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First Impressions: iOS 5 for iPhone
By James Lenhart

After setting up WiFi and signing into iTunes I was greeted with a dialog box saying “Merge with iCloud?” — why yes, please! A few more questions and I’m “ready to start using the most advanced iOS ever.”

Love at first sight?
Right off the bat I noticed the orange icon for an app called “Music”. Seeing as I’m not a developer and that I haven’t installed any beta versions onto my device, this is all new to me. Instead of an iPod app, now I’m forced to watch videos in a separate “Videos” app. However, that was merely a first glance of the initial home screen — serious judgement has not been passed yet.

I usually like to go into the settings first and see what’s looking different. There are some new items, but notice how the new buttons are more “radio-styled” instead of sliders. Inside iCloud you’ll see all the things that can be sync’d — this is where you can turn on Photo Stream which will get into later. Going back to settings and into Twitter you’ll see the place where you can link your account(s). This will allow you to login to apps that support Twitter as an authorization method. You really owe it to yourself to go in and check out each of the settings; after all, it’s where all the good stuff is.

Camera, Photo Stream, iCloud Control Panel for PC
One of the things I really wanted to try was the camera on the lock screen. It took me a second to figure out where it was (I was thinking it would just be there), but you need to double tab your home button to reveal the app icon. It loads faster than iOS 4, has an improved UI, and allows you to edit the photo. While it’s not jam packed full of editing options, you are able to crop the image, auto enhance, rotate, and reduce red-eye. This will surely save a few steps in the long run. Those who are using Photo Stream can have their pictures automatically backed up to the cloud. In my testing, syncing photos was almost instant, however, if you’re a PC user you’ll want to download the iCloud Control Panel (nope, syncing doesn’t work through iTunes).

Notifications Bar
Next up, we got the notifications bar which I remembered about because I received a message. I figured that would be a good time to start playing with messages too, which has the built in iMessage functionality. As soon as I opened Messages and read the first one, I could tell there was something different about the text. It looks like an innershadow, which gives it a bolder look — very clear to say the least. Also, they made it nicer to see what someone has said as you reply. Before, you would need to back out of the message and re-enter to hide the keyboard — not anymore. I honestly did not get a chance to play with iMessage, so back to notifications. If you remember what I said about checking out the settings area, you will find a notifications section which allows you to change how apps alert you. You have three options; none, banners, and alerts. The banners appear at the very top and go away which is much better than the annoying blue bubble. Additionally, you can select to have notifications appear in your lock screen as well. Dragging your finger from the top will reveal a notifications bar which is decked out with the weather, stock ticker, and app notifications. Notifications are grouped, so you can clear them individually or go into the app with a simple tap. Overall, this makes a lot more sense and I’m happy with everything I’ve seen coming out of the notifications portion. As a former Android user this is one of those things I miss — that being said, I don’t miss Android.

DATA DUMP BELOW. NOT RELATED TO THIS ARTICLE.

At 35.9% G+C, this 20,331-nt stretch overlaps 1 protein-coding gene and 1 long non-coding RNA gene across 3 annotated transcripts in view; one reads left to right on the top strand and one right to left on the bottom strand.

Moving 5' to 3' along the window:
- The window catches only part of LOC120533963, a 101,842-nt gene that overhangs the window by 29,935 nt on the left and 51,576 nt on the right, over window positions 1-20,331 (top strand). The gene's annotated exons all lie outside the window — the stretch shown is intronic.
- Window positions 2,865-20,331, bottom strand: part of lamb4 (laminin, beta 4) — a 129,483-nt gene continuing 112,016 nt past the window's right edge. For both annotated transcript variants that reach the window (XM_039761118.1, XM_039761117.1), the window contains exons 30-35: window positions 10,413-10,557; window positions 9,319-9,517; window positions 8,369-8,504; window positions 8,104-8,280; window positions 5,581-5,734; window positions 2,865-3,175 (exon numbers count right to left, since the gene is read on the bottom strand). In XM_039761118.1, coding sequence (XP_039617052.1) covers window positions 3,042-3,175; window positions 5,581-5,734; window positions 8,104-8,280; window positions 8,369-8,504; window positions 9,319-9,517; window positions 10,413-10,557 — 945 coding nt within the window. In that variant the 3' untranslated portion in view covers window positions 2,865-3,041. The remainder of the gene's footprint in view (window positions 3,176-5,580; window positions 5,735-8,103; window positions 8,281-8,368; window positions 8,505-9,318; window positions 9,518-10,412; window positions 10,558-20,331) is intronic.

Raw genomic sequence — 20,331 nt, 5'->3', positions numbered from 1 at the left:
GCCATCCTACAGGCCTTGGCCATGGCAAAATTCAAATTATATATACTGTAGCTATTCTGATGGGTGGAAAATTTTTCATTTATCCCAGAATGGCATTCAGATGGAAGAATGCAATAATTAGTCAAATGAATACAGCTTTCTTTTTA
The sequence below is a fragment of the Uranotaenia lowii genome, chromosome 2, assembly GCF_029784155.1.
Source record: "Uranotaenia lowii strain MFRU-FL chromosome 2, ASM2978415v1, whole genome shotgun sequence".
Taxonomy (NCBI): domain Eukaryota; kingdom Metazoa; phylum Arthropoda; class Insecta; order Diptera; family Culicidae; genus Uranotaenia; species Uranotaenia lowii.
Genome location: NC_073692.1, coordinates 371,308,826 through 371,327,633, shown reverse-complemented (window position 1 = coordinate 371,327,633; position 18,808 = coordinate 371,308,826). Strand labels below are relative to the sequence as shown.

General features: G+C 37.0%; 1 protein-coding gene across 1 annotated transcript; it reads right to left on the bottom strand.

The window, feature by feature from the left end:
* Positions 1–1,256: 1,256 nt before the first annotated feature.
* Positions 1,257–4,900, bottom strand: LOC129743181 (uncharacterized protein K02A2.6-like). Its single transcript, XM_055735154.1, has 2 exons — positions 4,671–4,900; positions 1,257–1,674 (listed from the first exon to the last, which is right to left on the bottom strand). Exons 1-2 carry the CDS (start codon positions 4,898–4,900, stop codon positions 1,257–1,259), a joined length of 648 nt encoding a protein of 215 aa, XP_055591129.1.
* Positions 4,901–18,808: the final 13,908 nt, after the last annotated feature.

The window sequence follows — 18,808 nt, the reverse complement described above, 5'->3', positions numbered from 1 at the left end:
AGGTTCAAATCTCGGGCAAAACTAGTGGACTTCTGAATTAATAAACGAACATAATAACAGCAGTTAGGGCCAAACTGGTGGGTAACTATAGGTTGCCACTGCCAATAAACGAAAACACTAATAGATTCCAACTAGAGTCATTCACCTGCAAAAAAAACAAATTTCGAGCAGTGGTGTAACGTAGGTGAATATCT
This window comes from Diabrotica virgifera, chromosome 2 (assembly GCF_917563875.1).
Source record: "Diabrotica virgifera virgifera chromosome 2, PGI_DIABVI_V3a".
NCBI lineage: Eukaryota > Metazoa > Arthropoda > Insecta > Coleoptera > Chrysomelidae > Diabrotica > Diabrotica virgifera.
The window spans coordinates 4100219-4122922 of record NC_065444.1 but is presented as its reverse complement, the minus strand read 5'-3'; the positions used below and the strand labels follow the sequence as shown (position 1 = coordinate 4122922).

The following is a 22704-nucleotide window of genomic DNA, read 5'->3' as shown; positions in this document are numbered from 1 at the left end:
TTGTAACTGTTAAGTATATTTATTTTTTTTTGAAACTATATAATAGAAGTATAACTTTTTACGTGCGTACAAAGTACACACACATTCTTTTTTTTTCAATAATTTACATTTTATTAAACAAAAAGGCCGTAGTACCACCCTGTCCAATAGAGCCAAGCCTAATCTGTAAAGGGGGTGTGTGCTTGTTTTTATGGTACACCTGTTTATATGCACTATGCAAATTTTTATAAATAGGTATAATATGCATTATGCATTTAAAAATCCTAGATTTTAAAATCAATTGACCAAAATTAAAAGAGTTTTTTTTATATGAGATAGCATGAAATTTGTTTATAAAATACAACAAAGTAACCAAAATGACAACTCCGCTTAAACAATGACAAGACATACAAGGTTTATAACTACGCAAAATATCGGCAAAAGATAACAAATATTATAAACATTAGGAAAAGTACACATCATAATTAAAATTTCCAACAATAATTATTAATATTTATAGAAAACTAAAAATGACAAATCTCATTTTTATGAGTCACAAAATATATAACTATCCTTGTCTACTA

Little Things Matter
Some of the smaller things that really made a difference and increased iOS’s value for me are Twitter integration into the native apps, and the new Reminders app. Tweeting a photo or sharing a link through Safari is easy — as it should be. And the last thing is Reminders, which is something I will use everyday. Particularly, Reminders has a feature that enables you to set a notification as you leave a place based on your GPS location. This is great if you want to remember to do something before you come home from work, or whatever the case might be.

Conclusion
I know some have a lot of bad to say, and couldn’t see the good if you wrapped it in aluminum foil and placed it in sunlight. However, I have to say this has so many great additions on top of what were already considered good by many — if not amazing. I’m sure I will run into bugs and issues tomorrow, but this was my initial impression and honest opinion on release day. If you want a more refined opinion you should listen to this week’s podcast on Saturday.


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  • Voicu

    Very bad OS….and dissapointing!! Android is the way to go…R.I.P. Steve Jobs, R.I.P. iPhone looks like…oh well time to move on